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Christopher B
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It is much worse almost 3-years later. Google has become one of the worst companies in the world. They used to care about the user-experience and allowed by being different. Now they are blatantly asshole-ish about every single thing when it comes to macOS and iOS.

"I am not sure why Google continues on their trend of breaking things when it comes to OS X and iOS. "
Has anyone else notice that certain apps will open on startup even if you have them disabled from doing so? Notably Drive, Chrome and Steam. I hate to uninstall Chrome but it looks like I will have to do it, I have already removed Drive. I can't delete Steam because I need that. 

This seems to have happened after the last update. 
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A bad week? Phil is in the reality distortion field right now...

I like Phil, and don’t expect him to admit how bad a job Apple is doing in all aspects of the game; but, a “bad week” is a serious understatement.
After a pair of interviews earlier this month, Apple marketing chief Phil Schiller recently sat down with The Telegraph to talk about his on Apple’s latest and greatest products in 2018, that really bad week for software bugs, and more…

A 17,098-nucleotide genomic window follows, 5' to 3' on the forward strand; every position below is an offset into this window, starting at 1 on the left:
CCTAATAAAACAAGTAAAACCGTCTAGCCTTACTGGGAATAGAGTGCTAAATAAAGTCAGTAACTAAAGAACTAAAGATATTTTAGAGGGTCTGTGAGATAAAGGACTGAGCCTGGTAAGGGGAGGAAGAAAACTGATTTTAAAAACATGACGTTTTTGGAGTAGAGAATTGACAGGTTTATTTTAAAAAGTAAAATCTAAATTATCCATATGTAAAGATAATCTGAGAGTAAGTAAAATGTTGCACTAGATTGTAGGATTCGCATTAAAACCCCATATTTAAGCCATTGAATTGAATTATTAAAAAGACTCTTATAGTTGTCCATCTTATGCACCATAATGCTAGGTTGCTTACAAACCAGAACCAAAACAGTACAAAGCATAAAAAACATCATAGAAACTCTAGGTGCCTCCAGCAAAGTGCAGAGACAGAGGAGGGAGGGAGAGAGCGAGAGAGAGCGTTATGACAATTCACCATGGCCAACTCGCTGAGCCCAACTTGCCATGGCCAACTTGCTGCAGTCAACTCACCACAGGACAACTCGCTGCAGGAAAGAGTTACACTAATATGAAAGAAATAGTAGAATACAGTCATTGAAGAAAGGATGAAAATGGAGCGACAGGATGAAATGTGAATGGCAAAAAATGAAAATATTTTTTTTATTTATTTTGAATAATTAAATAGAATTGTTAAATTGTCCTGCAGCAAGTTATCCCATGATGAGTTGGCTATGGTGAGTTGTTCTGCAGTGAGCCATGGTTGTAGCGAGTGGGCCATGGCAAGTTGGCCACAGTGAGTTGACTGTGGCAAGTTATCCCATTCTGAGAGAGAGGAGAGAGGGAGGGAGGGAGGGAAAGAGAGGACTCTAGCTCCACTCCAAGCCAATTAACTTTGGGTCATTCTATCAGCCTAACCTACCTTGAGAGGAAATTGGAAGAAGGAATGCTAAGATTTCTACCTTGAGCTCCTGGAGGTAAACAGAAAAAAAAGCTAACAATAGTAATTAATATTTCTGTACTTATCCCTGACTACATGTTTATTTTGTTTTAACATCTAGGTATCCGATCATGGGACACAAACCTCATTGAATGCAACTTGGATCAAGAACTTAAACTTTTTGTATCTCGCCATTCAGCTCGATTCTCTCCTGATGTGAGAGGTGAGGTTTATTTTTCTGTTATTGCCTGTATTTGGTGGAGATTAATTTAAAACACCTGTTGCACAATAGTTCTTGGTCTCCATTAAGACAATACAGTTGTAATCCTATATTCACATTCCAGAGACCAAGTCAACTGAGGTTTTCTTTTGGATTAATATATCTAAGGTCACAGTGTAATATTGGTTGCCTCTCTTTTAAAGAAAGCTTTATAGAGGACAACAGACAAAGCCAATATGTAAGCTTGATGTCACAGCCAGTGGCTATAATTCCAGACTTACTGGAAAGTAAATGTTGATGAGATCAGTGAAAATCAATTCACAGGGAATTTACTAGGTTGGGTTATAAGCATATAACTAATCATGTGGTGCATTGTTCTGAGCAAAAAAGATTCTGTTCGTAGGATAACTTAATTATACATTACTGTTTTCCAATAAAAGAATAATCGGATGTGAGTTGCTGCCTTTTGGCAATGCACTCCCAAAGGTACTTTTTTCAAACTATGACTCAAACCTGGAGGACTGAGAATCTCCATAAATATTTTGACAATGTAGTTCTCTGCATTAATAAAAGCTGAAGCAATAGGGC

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+Matt F KD doing the U.S. like this? 😂
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Great read, and terrific reflection on how bad the “Internet” just 7 years ago really was compared to today.

Everything else in the U.S. is regressing, might as well destroy the internet too.
Can we quit it with the FCC's "rollback to 2015" line?

The idea that today's vote puts us back to the regulatory regime in place in 2015 may be technically correct, but it's deeply misleading, and I've seen enough folks on the pro-net-neutrality side accept this unquestioned that I think the practical effect is getting missed.

The 2015 scheme superseded earlier 2010 regulations that sunset as a result of the 2015 rules. The vote today undid the 2015 rules, but did not bring back the 2010 rules. So it would be much more honest to say that today's vote rolled the US internet regulatory regime back to 2010, not to 2015.